Life's Little Mysteries

Why is Christmas celebrated on Dec. 25?

A father and daughter decorate a tree in anticipation of Christmas. But why is Christmas celebrated on Dec. 25? (Image credit: 10'000 Hours via Getty Images)

Today, many (but not all) Christians celebrate Christmas on Dec. 25. But given that the birth date of Jesus Christ is not known with certainty, why was this day selected? 

There are two major theories as to why Christmas is celebrated on Dec. 25. One, sometimes called the "history of religion" hypothesis, suggests that Christmas supplanted one or more pagan holidays. The other theory, often called the "computation" or "calculation" hypothesis, suggests that early Christians used some form of calculation to arrive at Dec. 25 as Jesus' birthday. 

In fact, both theories may be true. "The two hypotheses are not mutually exclusive," Philipp Nothaft, a fellow at the University of Oxford's All Souls College, whose research looks at the history of astronomy and chronology, told Live Science in an email. Nothaft has researched and written about the date of Christmas. 

Related: Who is Krampus, and what does he have to do with Christmas?

Two theories

It's unclear exactly when and why some Christians started celebrating Jesus' birth on Dec. 25. 

Ancient records indicate that a feast dedicated to Sol Invictus, a sun god, was held in the Roman Empire on Dec. 25, raising the possibility that Christmas replaced it. There was also a pagan festival called Saturnalia in mid-December that occurred over several days.

However, there are some problems with this so-called history-of-religion theory: Christians may have been celebrating Jesus' birthday on Dec. 25 before the Sol Invictus feast was created, Paul Bradshaw, a professor emeritus of theology at the University of Notre Dame, wrote in an article published in the book "The Oxford Handbook of Christmas" (Oxford University Press, 2020). 

Nothaft agreed. "A lot hinges on when 25 December became the occasion of a Roman feast associated with [Sol Invictus]," he said in the email. "Most scholars would probably agree that this is unlikely to be earlier than AD 274, the year when [Emperor] Aurelian dedicated a new temple to Sol Invictus in Rome.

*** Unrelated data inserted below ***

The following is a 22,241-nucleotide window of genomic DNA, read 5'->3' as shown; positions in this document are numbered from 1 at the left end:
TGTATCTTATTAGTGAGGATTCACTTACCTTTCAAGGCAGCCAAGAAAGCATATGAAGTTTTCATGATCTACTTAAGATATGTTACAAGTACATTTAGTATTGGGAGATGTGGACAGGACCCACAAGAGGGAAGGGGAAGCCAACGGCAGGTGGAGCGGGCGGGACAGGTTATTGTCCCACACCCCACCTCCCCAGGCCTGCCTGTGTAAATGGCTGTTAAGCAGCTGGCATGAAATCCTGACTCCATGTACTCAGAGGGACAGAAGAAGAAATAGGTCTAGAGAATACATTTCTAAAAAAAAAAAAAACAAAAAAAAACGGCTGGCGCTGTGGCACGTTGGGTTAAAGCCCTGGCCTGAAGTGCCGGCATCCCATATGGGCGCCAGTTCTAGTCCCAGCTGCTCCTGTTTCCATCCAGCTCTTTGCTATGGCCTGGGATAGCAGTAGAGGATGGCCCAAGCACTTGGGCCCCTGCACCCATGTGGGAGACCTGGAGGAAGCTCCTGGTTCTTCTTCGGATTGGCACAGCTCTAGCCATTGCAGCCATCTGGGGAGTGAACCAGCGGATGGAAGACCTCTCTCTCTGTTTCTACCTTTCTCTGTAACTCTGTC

"We know too little about this feast to make confident pronouncements," Nothaft added. There is also the question of whether the feast was significant enough for early Christians to place Jesus' birth on that day.

Dec 25 is also "the date on which the Northern Hemisphere observers are first able to detect the northward movement of the sun" after the winter solstice, David Allen, who was an astronomer at the Anglo-Australian Observatory, wrote in a 1992 article published in the journal Archaeoastronomy. The detection of this movement may explain why the festival was held on this date, Allen noted.

The other theory, the computation hypothesis, is based on the idea that early Christians calculated Jesus' birthday by adding nine months to a day they regarded as Jesus' conception. One possibility is that some early Christians believed that the day of Jesus' crucifixion occurred on March 25 and they added nine months to come up with Dec. 25. This means that early Christians considered the date of Jesus's crucifixion to be the date of conception, noted Bradshaw. 

One piece of evidence for this hypothesis is a third-century inscription on a statue that gives calculations for when Easter should be celebrated and has an inscription on it noting that Jesus was crucified on March 25 in the year 29, Bradshaw wrote in his article. (Scholars tend to think that Jesus, who died at age 33, was born around 4 B.C.)

A problem with the computation hypothesis is that it's unclear why early Christians would associate March 25 as the date of both Jesus' crucifixion and conception, Bradshaw wrote. 

"There is uncertainty around both theories, but I do think the computation hypothesis has a slight edge," Bradshaw told Live Science in an email.

It is possible that both theories are correct, Nothaft said. "I am inclined to accept that the tradition of dating Christ's birth to 25 December has roots that go back at least to the beginning of the 3rd century," he said. "If this is so, some version of the calculation hypothesis, together with Christian solar symbolism, offers the best explanation as to why this tradition originated."

Editor's note: Updated at 12:05 p.m. EST on Dec. 12 to correct Philipp Nothaft's name.

Owen Jarus
Live Science Contributor

Owen Jarus is a regular contributor to Live Science who writes about archaeology and humans' past. He has also written for The Independent (UK), The Canadian Press (CP) and The Associated Press (AP), among others. Owen has a bachelor of arts degree from the University of Toronto and a journalism degree from Ryerson University.